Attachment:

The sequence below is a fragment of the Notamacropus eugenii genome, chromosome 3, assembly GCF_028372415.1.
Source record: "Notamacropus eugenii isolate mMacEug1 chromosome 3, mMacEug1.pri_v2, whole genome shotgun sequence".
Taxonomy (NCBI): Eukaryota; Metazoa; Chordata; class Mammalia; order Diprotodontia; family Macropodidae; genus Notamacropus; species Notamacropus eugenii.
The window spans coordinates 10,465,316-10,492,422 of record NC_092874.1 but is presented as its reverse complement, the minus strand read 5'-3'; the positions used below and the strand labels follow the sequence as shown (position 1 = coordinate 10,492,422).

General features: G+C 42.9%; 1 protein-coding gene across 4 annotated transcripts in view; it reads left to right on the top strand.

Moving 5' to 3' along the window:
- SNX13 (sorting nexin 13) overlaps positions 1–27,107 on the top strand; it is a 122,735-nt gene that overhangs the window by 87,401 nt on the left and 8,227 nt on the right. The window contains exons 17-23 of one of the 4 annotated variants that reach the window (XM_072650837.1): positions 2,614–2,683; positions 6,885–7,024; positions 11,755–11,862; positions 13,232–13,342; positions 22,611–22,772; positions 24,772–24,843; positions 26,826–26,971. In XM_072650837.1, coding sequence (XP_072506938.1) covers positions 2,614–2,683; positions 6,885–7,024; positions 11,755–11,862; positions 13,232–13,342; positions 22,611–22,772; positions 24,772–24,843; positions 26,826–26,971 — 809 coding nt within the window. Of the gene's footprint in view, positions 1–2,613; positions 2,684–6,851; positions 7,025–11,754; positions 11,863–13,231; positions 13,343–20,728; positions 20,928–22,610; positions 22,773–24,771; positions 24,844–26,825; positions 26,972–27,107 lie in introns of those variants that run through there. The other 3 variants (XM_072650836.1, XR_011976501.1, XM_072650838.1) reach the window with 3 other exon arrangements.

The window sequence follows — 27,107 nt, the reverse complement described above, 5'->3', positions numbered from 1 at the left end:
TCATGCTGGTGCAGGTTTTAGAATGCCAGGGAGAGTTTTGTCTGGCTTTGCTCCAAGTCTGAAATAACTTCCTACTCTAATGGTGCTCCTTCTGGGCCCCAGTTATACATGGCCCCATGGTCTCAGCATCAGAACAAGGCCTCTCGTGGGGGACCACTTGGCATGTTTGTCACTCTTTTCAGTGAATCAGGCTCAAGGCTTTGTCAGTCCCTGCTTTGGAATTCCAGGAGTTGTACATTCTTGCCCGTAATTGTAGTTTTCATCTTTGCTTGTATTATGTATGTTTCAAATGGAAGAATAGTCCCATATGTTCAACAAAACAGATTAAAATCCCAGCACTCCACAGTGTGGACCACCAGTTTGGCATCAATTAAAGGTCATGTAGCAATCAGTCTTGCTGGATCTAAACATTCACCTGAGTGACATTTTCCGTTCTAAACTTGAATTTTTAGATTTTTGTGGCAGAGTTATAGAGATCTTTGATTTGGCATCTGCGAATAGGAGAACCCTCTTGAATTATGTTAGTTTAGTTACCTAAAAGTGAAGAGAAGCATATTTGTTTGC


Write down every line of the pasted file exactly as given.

The sequence below is a fragment of the Notamacropus eugenii genome, chromosome 3, assembly GCF_028372415.1.
Source record: "Notamacropus eugenii isolate mMacEug1 chromosome 3, mMacEug1.pri_v2, whole genome shotgun sequence".
Taxonomy (NCBI): Eukaryota; Metazoa; Chordata; class Mammalia; order Diprotodontia; family Macropodidae; genus Notamacropus; species Notamacropus eugenii.
The window spans coordinates 10,465,316-10,492,422 of record NC_092874.1 but is presented as its reverse complement, the minus strand read 5'-3'; the positions used below and the strand labels follow the sequence as shown (position 1 = coordinate 10,492,422).

General features: G+C 42.9%; 1 protein-coding gene across 4 annotated transcripts in view; it reads left to right on the top strand.

Moving 5' to 3' along the window:
- SNX13 (sorting nexin 13) overlaps positions 1–27,107 on the top strand; it is a 122,735-nt gene that overhangs the window by 87,401 nt on the left and 8,227 nt on the right. The window contains exons 17-23 of one of the 4 annotated variants that reach the window (XM_072650837.1): positions 2,614–2,683; positions 6,885–7,024; positions 11,755–11,862; positions 13,232–13,342; positions 22,611–22,772; positions 24,772–24,843; positions 26,826–26,971. In XM_072650837.1, coding sequence (XP_072506938.1) covers positions 2,614–2,683; positions 6,885–7,024; positions 11,755–11,862; positions 13,232–13,342; positions 22,611–22,772; positions 24,772–24,843; positions 26,826–26,971 — 809 coding nt within the window. Of the gene's footprint in view, positions 1–2,613; positions 2,684–6,851; positions 7,025–11,754; positions 11,863–13,231; positions 13,343–20,728; positions 20,928–22,610; positions 22,773–24,771; positions 24,844–26,825; positions 26,972–27,107 lie in introns of those variants that run through there. The other 3 variants (XM_072650836.1, XR_011976501.1, XM_072650838.1) reach the window with 3 other exon arrangements.

The window sequence follows — 27,107 nt, the reverse complement described above, 5'->3', positions numbered from 1 at the left end:
TCATGCTGGTGCAGGTTTTAGAATGCCAGGGAGAGTTTTGTCTGGCTTTGCTCCAAGTCTGAAATAACTTCCTACTCTAATGGTGCTCCTTCTGGGCCCCAGTTATACATGGCCCCATGGTCTCAGCATCAGAACAAGGCCTCTCGTGGGGGACCACTTGGCATGTTTGTCACTCTTTTCAGTGAATCAGGCTCAAGGCTTTGTCAGTCCCTGCTTTGGAATTCCAGGAGTTGTACATTCTTGCCCGTAATTGTAGTTTTCATCTTTGCTTGTATTATGTATGTTTCAAATGGAAGAATAGTCCCATATGTTCAACAAAACAGATTAAAATCCCAGCACTCCACAGTGTGGACCACCAGTTTGGCATCAATTAAAGGTCATGTAGCAATCAGTCTTGCTGGATCTAAACATTCACCTGAGTGACATTTTCCGTTCTAAACTTGAATTTTTAGATTTTTGTGGCAGAGTTATAGAGATCTTTGATTTGGCATCTGCGAATAGGAGAACCCTCTTGAATTATGTTAGTTTAGTTACCTAAAAGTGAAGAGAAGCATATTTGTTTGC